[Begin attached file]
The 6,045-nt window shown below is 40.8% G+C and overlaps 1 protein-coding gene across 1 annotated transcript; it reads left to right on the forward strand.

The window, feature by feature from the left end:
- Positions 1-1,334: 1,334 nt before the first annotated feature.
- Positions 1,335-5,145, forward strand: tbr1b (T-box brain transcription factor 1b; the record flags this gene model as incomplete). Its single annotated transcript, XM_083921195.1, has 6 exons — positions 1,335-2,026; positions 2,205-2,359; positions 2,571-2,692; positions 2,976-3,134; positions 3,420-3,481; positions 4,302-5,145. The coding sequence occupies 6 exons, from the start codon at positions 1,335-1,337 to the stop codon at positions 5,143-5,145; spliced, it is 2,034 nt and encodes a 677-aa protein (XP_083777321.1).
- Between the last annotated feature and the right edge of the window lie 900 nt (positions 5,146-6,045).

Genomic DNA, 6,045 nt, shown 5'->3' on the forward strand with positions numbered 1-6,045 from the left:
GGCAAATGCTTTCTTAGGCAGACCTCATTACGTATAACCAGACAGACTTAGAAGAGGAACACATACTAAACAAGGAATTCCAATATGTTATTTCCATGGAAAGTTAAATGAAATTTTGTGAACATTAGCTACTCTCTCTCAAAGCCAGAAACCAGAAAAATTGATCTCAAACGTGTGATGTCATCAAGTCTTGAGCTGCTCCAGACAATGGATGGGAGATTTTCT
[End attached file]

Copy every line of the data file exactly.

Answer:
The 6,045-nt window shown below is 40.8% G+C and overlaps 1 protein-coding gene across 1 annotated transcript; it reads left to right on the forward strand.

The window, feature by feature from the left end:
- Positions 1-1,334: 1,334 nt before the first annotated feature.
- Positions 1,335-5,145, forward strand: tbr1b (T-box brain transcription factor 1b; the record flags this gene model as incomplete). Its single annotated transcript, XM_083921195.1, has 6 exons — positions 1,335-2,026; positions 2,205-2,359; positions 2,571-2,692; positions 2,976-3,134; positions 3,420-3,481; positions 4,302-5,145. The coding sequence occupies 6 exons, from the start codon at positions 1,335-1,337 to the stop codon at positions 5,143-5,145; spliced, it is 2,034 nt and encodes a 677-aa protein (XP_083777321.1).
- Between the last annotated feature and the right edge of the window lie 900 nt (positions 5,146-6,045).

Genomic DNA, 6,045 nt, shown 5'->3' on the forward strand with positions numbered 1-6,045 from the left:
GGCAAATGCTTTCTTAGGCAGACCTCATTACGTATAACCAGACAGACTTAGAAGAGGAACACATACTAAACAAGGAATTCCAATATGTTATTTCCATGGAAAGTTAAATGAAATTTTGTGAACATTAGCTACTCTCTCTCAAAGCCAGAAACCAGAAAAATTGATCTCAAACGTGTGATGTCATCAAGTCTTGAGCTGCTCCAGACAATGGATGGGAGATTTTCT